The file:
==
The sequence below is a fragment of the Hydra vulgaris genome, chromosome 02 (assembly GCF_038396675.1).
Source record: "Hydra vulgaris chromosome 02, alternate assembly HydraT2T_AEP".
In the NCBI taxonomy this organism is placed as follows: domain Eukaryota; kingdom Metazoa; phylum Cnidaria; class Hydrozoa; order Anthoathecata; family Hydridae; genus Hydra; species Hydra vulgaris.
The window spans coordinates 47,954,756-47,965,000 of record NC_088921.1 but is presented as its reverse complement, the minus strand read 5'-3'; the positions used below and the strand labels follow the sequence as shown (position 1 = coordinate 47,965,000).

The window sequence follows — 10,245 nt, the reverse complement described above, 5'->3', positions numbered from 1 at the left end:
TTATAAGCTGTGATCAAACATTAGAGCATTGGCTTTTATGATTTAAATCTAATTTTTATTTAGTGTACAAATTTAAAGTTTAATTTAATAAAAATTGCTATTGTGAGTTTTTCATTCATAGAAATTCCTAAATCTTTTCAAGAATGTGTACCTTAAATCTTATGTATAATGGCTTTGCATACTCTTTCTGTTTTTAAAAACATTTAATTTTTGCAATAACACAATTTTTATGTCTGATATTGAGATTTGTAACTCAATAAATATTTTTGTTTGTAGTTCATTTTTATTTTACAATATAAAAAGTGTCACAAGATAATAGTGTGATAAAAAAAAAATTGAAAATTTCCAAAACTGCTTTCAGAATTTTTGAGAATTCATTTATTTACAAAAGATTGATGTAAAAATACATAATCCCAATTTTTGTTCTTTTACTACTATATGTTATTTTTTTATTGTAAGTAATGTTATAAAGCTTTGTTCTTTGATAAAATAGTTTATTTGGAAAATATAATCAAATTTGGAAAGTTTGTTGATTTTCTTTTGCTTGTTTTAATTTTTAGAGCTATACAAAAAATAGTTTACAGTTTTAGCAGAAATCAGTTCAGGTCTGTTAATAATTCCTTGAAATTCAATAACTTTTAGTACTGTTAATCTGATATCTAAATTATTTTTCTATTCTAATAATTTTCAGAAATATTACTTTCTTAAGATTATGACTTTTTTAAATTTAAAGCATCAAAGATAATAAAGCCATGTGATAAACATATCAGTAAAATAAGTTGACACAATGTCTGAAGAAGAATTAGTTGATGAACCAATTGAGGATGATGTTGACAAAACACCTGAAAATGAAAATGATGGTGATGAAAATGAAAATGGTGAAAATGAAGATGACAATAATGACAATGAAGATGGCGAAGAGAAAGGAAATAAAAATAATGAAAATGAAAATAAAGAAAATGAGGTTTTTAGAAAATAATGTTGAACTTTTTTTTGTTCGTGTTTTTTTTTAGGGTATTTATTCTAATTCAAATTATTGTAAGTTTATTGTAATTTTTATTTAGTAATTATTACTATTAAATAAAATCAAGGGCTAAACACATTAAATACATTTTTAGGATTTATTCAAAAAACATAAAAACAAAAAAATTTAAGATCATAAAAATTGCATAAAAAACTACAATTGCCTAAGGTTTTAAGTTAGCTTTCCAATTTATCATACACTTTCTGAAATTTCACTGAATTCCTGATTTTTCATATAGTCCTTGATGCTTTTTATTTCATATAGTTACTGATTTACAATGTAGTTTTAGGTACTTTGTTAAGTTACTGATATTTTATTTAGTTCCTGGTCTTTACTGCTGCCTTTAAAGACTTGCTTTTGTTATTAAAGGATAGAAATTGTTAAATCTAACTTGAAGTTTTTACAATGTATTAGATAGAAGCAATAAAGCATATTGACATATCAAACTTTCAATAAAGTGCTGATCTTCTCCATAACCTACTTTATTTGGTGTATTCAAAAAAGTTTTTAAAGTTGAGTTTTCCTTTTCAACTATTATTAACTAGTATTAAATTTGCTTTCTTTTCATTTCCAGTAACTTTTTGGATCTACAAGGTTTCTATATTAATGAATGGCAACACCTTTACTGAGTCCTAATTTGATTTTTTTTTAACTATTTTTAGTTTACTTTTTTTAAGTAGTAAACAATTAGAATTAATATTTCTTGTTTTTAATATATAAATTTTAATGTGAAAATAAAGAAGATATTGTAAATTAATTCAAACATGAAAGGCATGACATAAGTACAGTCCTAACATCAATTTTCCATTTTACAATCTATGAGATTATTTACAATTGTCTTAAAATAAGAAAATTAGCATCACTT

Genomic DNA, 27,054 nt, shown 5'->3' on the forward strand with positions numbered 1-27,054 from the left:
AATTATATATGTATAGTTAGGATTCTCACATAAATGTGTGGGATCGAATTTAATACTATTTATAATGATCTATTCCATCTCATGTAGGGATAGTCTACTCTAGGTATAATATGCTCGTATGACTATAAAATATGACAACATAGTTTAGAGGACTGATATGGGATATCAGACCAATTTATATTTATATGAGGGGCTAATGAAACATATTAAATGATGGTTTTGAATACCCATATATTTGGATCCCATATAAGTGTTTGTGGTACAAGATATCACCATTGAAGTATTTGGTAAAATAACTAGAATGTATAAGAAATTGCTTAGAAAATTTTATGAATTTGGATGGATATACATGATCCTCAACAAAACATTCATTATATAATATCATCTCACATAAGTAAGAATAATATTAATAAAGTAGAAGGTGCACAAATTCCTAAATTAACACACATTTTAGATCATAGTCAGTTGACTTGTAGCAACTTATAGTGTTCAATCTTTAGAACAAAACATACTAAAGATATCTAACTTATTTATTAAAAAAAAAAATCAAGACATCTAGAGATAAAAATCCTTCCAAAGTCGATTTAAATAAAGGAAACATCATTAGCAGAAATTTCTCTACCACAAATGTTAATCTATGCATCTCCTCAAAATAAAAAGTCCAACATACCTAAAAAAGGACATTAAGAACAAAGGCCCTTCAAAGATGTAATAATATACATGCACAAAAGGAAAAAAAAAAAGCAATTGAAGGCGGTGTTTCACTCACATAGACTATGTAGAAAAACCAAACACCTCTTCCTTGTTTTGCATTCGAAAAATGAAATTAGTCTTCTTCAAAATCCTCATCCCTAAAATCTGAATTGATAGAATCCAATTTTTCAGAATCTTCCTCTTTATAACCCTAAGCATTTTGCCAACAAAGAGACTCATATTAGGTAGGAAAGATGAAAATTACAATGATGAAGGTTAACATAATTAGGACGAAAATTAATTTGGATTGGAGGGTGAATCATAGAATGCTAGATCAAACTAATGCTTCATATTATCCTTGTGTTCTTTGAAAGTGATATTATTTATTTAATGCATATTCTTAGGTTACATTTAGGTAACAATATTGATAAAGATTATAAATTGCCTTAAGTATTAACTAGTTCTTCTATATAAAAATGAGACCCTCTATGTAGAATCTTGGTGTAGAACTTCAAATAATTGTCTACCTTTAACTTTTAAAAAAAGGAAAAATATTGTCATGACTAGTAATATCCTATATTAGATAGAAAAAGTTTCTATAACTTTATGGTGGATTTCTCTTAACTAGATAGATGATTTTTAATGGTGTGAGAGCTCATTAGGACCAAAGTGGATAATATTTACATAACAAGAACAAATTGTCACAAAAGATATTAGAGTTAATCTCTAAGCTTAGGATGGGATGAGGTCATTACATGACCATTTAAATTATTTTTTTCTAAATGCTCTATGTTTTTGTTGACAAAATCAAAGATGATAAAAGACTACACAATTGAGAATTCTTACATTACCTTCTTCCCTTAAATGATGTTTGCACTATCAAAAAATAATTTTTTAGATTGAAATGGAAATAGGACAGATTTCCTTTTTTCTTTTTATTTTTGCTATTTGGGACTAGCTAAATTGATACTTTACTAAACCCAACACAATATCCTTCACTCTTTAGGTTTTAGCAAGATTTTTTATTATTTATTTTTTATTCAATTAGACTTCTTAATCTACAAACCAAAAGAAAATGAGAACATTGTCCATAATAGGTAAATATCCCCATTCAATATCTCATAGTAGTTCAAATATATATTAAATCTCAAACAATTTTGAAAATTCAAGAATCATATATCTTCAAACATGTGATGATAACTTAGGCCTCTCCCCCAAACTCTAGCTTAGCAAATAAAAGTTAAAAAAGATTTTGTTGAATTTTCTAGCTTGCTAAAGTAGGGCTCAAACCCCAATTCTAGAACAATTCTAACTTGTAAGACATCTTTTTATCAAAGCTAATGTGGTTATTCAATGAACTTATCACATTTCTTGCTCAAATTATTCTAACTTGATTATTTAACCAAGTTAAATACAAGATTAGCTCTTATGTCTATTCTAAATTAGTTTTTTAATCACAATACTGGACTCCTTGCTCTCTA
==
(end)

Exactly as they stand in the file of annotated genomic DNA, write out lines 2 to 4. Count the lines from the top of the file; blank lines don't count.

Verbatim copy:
Source record: "Hydra vulgaris chromosome 02, alternate assembly HydraT2T_AEP".
In the NCBI taxonomy this organism is placed as follows: domain Eukaryota; kingdom Metazoa; phylum Cnidaria; class Hydrozoa; order Anthoathecata; family Hydridae; genus Hydra; species Hydra vulgaris.
The window spans coordinates 47,954,756-47,965,000 of record NC_088921.1 but is presented as its reverse complement, the minus strand read 5'-3'; the positions used below and the strand labels follow the sequence as shown (position 1 = coordinate 47,965,000).